How to list all integer solutions of

$m^2-n^5 = m - n$

Here $m$ and $n$ are some positive integers.

Also, I want to know the name of this type equations (if name exist).

Regards Rosy

  • $\begingroup$ A general name of this type of equation is a diophantine equation - an equation which asks for integer (or rational) solutions to polynomial equations. $\endgroup$ – Peter Woolfitt Apr 20 '15 at 5:16
  • $\begingroup$ Hmm. Well, $m$ must end in $0$, $1$, $5$, or $6$. (Because $n^5$ and $n$ end in the same digit, so $m^2$ and $m$ must also end in the same digit.) $\endgroup$ – Brian Tung Apr 20 '15 at 5:36
  • $\begingroup$ @BrianTung: That's just about $40\%$ of all numbers. $\endgroup$ – barak manos Apr 20 '15 at 5:44
  • $\begingroup$ Yes, I know that. :-) It wasn't meant to be a complete solution, just an observation off the top of my head. $\endgroup$ – Brian Tung Apr 20 '15 at 5:53

Write your equation as $m^2 - m = n^5 - n$.
You want $m = (1 + \sqrt{4 n^5 - 4 n + 1})/2$ to be an integer. Trying the first $10^6$ values of $n$, we find that $4n^5 - 4n + 1$ is a square for $n = 1, 2, 3, 30$, corresponding to $m = 1, 6, 16, 4930$.

The curve $x^2 - x - y^5 + y$ has genus $2$ (according to Maple), so by Faltings's theorem there are only finitely many rational points, and in particular only finitely many integer solutions. I suspect that the solutions I listed are all the positive integer solutions, but I don't know if it's possible to prove that.

  • $\begingroup$ ! I am looking for general solution which will list all possible solutions in integers. $\endgroup$ – rosy milton Apr 20 '15 at 8:14

Here's how I would start (don't know if I will finish):

If $m^2-n^5 = m - n$, then $m^2-m = n^5-n$ or $m(m-1) =n(n^4-1) =n(n^2-1)(n^2+1) =n(n-1)(n+1)(n^2+1) $.

The RHS needs to factor into two terms that differ by $1$. This seems important, but I don't know how to make use of this.

Also, multiplying by 4 and adding $1$ (to make the left side a square), $(2m-1)^2 =4m(m-1)+1 =4n(n-1)(n+1)(n^2+1)+1 $.

If $n$ is even, the RHS is of the form $8k+1$ where $k$ is odd.

If $n$ is odd, the RHS is of the form $64k+1$ where $k$ might be even.

I don't know where to go from here, so I'll leave it at this.

  • $\begingroup$ ! you have made very good observation. I do not know how to proceed from here. I want to know the general solution for this equation. Still I am trying... $\endgroup$ – rosy milton Apr 20 '15 at 8:12

This equation was solved by Bugeaud, Mignotte, Siksek, Stoll and Tengely, see e.g. http://arxiv.org/pdf/0801.4459v4.pdf

The proof uses linear forms in logarithms and Mordell-Weil sieving. I doubt that there is an easy approach to the problem.

  • $\begingroup$ ! the cited above paper is not clear to me. I think there may be a better and easy approach is there. Please let me know if you guess. $\endgroup$ – rosy milton Apr 21 '15 at 4:57
  • 1
    $\begingroup$ There is no reason to believe that there is an elementary approach to solve this problem. Sometimes Diophantine equations are just hard. $\endgroup$ – Mike Bennett Apr 21 '15 at 14:59
  • $\begingroup$ Theorem 1 of the linked paper gives all the pairs as $(X, Y ) = (−1, 0), (−1, 1), (0, 0), (0, 1), (1, 0), (1, 1), (2, −5), (2, 6), (3, −15), (3, 16), (30, −4929), (30, 4930)$ $\endgroup$ – Ross Millikan Apr 21 '15 at 15:08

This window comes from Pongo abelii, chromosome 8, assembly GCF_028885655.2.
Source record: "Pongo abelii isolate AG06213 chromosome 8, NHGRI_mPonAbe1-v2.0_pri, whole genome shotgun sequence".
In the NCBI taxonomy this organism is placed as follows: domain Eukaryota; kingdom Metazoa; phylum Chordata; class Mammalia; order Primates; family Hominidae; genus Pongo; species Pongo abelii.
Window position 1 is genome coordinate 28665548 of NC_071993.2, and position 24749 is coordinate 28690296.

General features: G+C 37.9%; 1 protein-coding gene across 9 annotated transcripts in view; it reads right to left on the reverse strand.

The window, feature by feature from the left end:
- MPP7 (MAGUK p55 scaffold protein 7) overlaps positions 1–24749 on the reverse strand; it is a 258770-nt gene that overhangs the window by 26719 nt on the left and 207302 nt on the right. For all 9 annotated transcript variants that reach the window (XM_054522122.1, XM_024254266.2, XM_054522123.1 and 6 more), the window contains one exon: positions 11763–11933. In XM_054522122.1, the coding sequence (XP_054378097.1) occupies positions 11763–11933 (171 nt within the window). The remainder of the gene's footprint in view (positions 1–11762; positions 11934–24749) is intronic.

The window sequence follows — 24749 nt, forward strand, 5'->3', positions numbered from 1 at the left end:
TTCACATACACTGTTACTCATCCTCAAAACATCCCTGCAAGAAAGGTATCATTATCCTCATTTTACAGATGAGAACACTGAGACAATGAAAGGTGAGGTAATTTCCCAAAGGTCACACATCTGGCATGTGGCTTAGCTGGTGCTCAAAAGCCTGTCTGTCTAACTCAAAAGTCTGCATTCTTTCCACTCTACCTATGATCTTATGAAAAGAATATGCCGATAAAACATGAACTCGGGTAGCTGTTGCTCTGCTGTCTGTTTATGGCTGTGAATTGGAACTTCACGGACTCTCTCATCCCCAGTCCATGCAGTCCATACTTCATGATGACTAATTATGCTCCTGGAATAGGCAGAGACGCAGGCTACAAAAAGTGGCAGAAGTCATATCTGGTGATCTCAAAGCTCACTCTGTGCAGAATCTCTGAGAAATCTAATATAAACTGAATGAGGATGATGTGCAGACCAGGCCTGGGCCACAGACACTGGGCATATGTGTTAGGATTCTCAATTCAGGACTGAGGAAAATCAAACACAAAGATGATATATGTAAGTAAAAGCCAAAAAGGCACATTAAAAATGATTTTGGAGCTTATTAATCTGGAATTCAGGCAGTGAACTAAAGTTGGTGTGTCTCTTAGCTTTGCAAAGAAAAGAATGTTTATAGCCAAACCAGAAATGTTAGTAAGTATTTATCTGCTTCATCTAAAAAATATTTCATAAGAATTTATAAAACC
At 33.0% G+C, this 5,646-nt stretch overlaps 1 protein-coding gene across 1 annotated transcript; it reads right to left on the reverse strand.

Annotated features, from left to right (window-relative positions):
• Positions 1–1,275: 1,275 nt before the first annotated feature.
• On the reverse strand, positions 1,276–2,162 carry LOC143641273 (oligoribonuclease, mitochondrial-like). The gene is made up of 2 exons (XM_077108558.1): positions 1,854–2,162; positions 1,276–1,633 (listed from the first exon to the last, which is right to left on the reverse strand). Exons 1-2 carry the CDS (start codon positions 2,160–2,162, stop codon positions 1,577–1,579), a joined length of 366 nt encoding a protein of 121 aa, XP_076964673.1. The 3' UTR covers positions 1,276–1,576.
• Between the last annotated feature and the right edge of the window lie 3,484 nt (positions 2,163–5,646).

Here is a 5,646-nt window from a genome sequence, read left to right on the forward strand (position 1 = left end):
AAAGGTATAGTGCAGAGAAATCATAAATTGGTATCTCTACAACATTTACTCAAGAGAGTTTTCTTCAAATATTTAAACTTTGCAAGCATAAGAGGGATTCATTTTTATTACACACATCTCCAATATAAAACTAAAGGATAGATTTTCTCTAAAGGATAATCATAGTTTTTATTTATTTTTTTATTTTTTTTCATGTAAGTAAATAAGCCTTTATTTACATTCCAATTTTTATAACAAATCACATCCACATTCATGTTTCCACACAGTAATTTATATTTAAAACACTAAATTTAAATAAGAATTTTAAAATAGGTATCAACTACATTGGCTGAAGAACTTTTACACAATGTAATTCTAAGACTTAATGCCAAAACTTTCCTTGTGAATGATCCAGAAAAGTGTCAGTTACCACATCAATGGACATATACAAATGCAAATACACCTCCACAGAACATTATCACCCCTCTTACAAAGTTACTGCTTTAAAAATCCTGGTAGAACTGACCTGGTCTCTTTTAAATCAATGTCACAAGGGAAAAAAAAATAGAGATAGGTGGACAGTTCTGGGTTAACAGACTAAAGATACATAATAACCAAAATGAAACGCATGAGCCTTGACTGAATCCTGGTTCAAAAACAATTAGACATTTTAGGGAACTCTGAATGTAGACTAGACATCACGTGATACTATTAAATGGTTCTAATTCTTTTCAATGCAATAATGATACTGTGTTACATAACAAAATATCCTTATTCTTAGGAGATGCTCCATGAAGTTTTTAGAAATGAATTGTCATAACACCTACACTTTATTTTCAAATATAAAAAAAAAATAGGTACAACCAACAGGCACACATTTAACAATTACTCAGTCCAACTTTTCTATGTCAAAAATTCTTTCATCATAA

• $\begingroup$ As the authors mention, the problem was listed as an "open problem" in math.leidenuniv.nl/~evertse/07-workshop-problems.pdf . That's a pretty good indication that there is no easy approach. $\endgroup$ – Robert Israel Apr 21 '15 at 15:10
  • $\begingroup$ @Ross Millikan! As you said, according to paper link, those 12 set of pairs are solutions. But, I dint find the derivation of getting those pairs. Could you please explain how the paper or you got those pairs? $\endgroup$ – rosy milton Apr 22 '15 at 3:40

Let start by eliminating the trivial solutions of the equation: $$m^2-n^5 = m - n$$ which is obviously equivalent to $$m^2-m=n^5-n$$ For instance, $m=n$ or $mn=0$ For I am sure you are looking the non-trivial ones. So we will suppose that $\gcd(m,n)=1$

First observation: According to Fermat's Little Theorem, we have: $$m^2 \equiv m \pmod 2$$ $$n^5 \equiv n \pmod 5$$ In other words, there exist 2 non-zero integers $s,t \in \mathbb{Z}$ such that: $$m^2=m+2s$$ $$n^5=n+5t$$ Therefore, $$m^2-n^5=m-n+2s-5t=m-n$$ As a result,$$2s=5t$$ From this, it is clear that $2|t$ and $5|s$ Therefore, $$2s=5t\equiv 0 \pmod {10}$$ Then, we can write $$ m^2-m=10k$$ $$n^5-n=10k$$ with $k \in\mathbb{Z} \neq 0$ The first equation can be easily solved by using the quadratic formula: $$(m-\frac{1}{2})^2=10k+\frac{1}{4}=\frac{40k-1}{4}$$ We must have $40k+1=u^2$ ($u \in\mathbb{Z} \neq 0$),in other words:$$40k=u^2-1=(u-1)(u+1)$$ Clearly, $u$ is odd. Hence, $\gcd(u-1),u+1)=2$. We deduct that one of those prime factors is a multiple of $20k$. Then we write: $$u \pm1=20k'$$ or $$u=20k'\pm 1$$ We then obtain the following values of $m$ $$m= \pm{\frac{20k'+1}{2}}+\frac{1}{2}=\pm 10k'+1$$ $$m= \pm{\frac{20k'-1}{2}}+\frac{1}{2}=\pm 10k'$$

Second Observation: From the system of equations$$ m^2-m=10k$$ $$n^5-n=10k$$ by equating $10k$ we obtain after factorization: $$m(m-1)=n(n^4-1)$$. According to Gauss lemma, since $\gcd(m,n)=1$ then, $n| m-1$ So there exists an non-zero integer $h$ such that $$m-1=nh$$ From that, we can deduct the values of $n$ knowing the above values of $m$. NOT SURE WHERE TO GO FROM HERE.


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